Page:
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July 22, 2013

NYC Macroscope: Using EHRs to Monitor Population Health

In an effort to determine how public health can use EHRs to analyze population health trends, New York City is developing the NYC Macroscope, a population health surveillance system that uses EHRs to track chronic conditions managed by primary care practices. The NYC Macroscope guide, Developing an Electronic Health Record-Based Population Health Surveillance System, outlines the methods that will be used to gather and analyze EHR data on priority health indicators such as chronic disease risk factors, prevalence, treatment, and control.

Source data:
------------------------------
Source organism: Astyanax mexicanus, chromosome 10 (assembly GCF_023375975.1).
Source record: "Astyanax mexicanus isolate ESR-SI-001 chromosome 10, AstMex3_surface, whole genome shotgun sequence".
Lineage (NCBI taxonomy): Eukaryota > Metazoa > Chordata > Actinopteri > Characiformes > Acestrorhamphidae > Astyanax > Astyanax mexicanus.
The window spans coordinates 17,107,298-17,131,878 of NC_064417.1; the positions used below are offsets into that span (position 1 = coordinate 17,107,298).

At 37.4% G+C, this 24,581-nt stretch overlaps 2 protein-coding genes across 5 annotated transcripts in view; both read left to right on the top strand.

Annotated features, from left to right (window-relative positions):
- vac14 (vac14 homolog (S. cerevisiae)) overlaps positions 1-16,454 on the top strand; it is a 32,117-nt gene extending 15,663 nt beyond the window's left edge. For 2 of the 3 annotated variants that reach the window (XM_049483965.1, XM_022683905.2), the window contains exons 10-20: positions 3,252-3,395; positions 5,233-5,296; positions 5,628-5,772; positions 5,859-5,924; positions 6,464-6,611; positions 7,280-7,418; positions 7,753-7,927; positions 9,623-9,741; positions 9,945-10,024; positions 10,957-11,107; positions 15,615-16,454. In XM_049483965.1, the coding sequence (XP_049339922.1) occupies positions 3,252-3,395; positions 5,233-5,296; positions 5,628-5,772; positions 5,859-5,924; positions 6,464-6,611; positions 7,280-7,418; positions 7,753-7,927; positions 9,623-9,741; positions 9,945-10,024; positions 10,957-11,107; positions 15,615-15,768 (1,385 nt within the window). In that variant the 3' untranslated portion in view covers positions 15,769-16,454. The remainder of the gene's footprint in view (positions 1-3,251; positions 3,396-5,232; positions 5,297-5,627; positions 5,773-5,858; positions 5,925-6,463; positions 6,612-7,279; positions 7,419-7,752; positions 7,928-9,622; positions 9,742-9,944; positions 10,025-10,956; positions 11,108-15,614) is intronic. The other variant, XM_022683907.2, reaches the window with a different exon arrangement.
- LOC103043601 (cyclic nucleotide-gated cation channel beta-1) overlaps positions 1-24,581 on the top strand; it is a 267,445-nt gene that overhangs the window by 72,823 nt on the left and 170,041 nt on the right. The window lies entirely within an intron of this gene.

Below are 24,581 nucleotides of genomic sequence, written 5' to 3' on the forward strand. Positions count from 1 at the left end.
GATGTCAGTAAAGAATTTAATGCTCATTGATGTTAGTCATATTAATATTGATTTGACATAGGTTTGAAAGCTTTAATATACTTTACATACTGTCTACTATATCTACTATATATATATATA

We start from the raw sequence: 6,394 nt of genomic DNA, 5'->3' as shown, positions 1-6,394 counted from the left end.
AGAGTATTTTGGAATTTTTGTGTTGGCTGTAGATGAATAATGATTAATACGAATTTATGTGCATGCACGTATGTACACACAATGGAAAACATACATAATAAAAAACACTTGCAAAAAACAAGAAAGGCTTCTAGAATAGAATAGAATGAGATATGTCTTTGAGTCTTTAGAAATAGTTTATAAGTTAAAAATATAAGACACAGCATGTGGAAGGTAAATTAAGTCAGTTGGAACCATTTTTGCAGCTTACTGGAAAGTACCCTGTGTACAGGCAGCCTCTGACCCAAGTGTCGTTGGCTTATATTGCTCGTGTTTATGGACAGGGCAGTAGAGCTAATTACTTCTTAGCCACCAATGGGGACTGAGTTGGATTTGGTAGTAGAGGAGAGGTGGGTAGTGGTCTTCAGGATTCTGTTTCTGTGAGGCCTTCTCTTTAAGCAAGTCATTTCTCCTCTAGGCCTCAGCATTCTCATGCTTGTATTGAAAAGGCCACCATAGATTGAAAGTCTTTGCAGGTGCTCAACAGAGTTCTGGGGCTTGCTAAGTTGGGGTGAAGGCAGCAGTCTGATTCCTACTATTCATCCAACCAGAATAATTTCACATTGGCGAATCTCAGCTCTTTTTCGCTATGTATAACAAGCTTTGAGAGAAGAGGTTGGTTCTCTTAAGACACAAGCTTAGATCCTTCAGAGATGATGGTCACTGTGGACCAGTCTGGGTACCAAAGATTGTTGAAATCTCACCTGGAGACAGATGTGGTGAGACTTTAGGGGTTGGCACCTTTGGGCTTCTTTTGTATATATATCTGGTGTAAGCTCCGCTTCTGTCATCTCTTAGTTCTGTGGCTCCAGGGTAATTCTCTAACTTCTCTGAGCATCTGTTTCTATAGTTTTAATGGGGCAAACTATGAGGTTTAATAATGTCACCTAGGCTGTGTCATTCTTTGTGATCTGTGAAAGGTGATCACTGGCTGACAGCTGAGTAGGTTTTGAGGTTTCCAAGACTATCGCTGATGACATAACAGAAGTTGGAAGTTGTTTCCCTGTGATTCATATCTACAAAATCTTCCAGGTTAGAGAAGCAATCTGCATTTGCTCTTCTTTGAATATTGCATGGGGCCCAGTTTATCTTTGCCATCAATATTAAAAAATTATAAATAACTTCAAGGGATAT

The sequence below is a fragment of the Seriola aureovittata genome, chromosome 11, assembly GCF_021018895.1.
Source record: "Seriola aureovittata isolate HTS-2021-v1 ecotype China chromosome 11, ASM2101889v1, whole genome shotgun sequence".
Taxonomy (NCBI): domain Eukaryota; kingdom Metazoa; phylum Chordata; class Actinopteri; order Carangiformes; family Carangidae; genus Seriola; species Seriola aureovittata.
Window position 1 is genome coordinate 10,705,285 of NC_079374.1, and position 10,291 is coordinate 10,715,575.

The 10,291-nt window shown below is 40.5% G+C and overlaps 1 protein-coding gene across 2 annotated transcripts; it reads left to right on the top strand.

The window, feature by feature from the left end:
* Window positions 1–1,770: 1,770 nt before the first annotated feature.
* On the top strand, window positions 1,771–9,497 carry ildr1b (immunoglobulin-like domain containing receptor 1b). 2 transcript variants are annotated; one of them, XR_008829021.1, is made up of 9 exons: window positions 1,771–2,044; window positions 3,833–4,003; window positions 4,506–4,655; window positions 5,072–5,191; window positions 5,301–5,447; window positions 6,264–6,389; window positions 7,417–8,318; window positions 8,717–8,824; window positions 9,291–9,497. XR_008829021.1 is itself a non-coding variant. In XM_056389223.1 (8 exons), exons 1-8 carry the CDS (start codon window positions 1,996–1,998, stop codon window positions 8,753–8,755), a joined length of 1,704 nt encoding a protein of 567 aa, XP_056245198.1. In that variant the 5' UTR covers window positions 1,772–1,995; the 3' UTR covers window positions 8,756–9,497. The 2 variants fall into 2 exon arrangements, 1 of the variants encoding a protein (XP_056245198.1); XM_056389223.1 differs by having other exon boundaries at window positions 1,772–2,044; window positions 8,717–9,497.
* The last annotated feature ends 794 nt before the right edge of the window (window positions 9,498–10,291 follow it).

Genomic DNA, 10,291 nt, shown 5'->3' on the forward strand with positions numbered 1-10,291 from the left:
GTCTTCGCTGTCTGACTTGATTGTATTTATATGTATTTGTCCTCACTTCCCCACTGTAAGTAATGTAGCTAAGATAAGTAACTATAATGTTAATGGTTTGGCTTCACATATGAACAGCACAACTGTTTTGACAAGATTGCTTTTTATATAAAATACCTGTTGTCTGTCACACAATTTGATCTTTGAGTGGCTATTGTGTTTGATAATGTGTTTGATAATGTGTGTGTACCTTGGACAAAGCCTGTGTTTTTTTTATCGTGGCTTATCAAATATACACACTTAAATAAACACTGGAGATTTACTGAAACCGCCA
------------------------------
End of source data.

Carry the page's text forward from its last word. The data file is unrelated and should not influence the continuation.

This project comes at a critical time as our healthcare system moves towards full EHR adoption, and the partnership between public health and healthcare continues to grow. Public health practitioners need to be able to point to specific data that accurately reflects population health trends in order to influence health policy changes and implement disease prevention strategies within communities. Traditionally, public health relies heavily on expensive and time-intensive surveys to gather meaningful population health data, but with the current rate of EHR implementation, public health has timely access to a wealth of population health data. The NYC Macroscope project seeks to validate that EHRs can provide public health practitioners with timely, meaningful data, leading to more timely interventions and policy action. 

David A. Ross, ScD

President/CEO of the Task Force for Global Health, former director of PHII